When it comes to semi trucks and other large commercial vehicles, there are many factors that may come into play in an accident in Alabama. Some of these involve human decision-making or errors such as when truckers might text while driving or operate rigs when they are fatigued. Other factors might involve the trucks themselves.
Most Alabama residents know that an accident involving a semi truck or other large commercial vehicle can be extremely dangerous. The sheer weight and size of these massive vehicles alone can make the risk of being involved in a crash with them even more grave than with other vehicles.
The commercial transportation industry is a highly competitive and important one. Whether operating in Alabama alone or in multiple states, drivers, owner-operators and companies alike must adhere to a wide range of laws and industry regulations. Among these is the Hours of Service rule as established by the Federal Motor Carrier Safety Administration. But, does this rule apply to all commercial drivers in all situations?
After the October 31 Colonial Pipeline explosion in Shelby County, the governor of Alabama issued a State of Emergency to minimize the disruption of the gasoline supply. In doing so, he expanded the hours gasoline truckers may drive.
When many Alabama residents think about the situations in which traffic accidents may happen, being at a standstill in a vehicle is not often the first such situation that comes to mind. Usually things that may involve driving in dangerous conditions such as at night in bad weather or driving too fast would be involved. In fact, usually actually moving in a vehicle would be involved.
The results of the 72-hour International Roadcheck campaign are in, and the results from 9,080 truck inspections are troubling: Over 21 percent of the trucks were unfit for service. Inspectors also placed 3.4 percent of the commercial truck drivers out of service. That translates into 9,080 trucks and 1,436 drivers being cited.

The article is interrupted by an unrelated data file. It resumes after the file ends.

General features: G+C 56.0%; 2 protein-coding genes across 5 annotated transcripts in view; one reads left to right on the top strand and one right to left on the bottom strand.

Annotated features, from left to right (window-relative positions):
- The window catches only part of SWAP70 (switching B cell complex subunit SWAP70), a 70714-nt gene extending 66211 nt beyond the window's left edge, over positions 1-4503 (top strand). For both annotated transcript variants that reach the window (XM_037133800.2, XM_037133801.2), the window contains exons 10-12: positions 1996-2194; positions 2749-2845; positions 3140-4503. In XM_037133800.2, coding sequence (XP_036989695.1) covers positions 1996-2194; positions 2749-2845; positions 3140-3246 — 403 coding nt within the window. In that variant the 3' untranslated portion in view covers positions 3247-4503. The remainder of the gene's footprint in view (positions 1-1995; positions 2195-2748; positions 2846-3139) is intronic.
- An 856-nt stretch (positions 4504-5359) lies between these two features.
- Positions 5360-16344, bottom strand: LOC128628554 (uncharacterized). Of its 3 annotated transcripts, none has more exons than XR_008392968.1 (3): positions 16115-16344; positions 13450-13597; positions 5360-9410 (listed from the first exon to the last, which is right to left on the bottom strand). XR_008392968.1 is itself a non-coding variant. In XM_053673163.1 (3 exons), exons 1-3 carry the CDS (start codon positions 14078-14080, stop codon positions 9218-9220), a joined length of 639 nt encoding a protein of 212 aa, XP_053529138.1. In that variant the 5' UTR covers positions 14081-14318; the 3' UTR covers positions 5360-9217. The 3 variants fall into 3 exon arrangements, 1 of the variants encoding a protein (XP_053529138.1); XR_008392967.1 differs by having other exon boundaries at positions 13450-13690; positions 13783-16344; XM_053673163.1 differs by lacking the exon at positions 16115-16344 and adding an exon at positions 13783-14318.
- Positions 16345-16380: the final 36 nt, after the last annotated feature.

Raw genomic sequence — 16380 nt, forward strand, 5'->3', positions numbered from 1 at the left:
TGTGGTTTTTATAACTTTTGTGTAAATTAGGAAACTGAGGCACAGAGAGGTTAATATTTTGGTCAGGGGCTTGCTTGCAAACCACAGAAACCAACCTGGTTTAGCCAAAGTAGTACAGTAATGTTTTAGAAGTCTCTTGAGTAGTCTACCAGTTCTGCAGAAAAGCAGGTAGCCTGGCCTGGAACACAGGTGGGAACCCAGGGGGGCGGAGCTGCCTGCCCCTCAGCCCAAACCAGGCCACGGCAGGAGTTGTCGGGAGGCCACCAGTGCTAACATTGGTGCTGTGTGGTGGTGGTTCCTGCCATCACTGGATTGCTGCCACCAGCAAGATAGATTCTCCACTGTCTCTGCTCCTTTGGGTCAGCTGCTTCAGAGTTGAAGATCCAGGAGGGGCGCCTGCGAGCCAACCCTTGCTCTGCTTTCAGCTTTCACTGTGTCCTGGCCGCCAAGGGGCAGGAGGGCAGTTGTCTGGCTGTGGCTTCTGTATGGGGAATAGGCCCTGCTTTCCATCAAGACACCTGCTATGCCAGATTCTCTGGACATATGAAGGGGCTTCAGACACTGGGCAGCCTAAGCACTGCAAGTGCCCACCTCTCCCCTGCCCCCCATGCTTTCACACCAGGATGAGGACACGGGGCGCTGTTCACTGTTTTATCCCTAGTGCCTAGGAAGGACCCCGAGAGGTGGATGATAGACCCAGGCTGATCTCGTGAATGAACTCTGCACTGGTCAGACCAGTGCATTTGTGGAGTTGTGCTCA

The Federal Motor Carrier Safety Administration (FMCSA) and the Department of Transportation (DOT) have approved new regulations for commercial trucks that allow drivers to mount technology on windshields. Although the regulations focus on only allowing safety equipment onto windshield, drivers may still lose visibility or even become distracted by these devices. This could mean that when the regulations go into effect on October 24 of this year drivers of smaller vehicles may need to be more aware of their surroundings than they already are.
A recent motor vehicle accident on Highway 72 in Alabama’s Colbert County ended in tragedy.
Alabama recently became one of five states to suspend a particular safety rule for fuel trucks: hours of service regulations. Lawmakers made this decision in response to the Colonial Pipeline spill that dumped hundreds of thousands of gasoline in remote areas of Alabama.
A Birmingham teenager was killed in a fatal collision between a motorcycle and a truck on a recent Saturday night. The deadly accident happened around 10 pm. The truck was apparently making a left turn at the intersection of South Shades Crest Road and Grand Oaks Drive.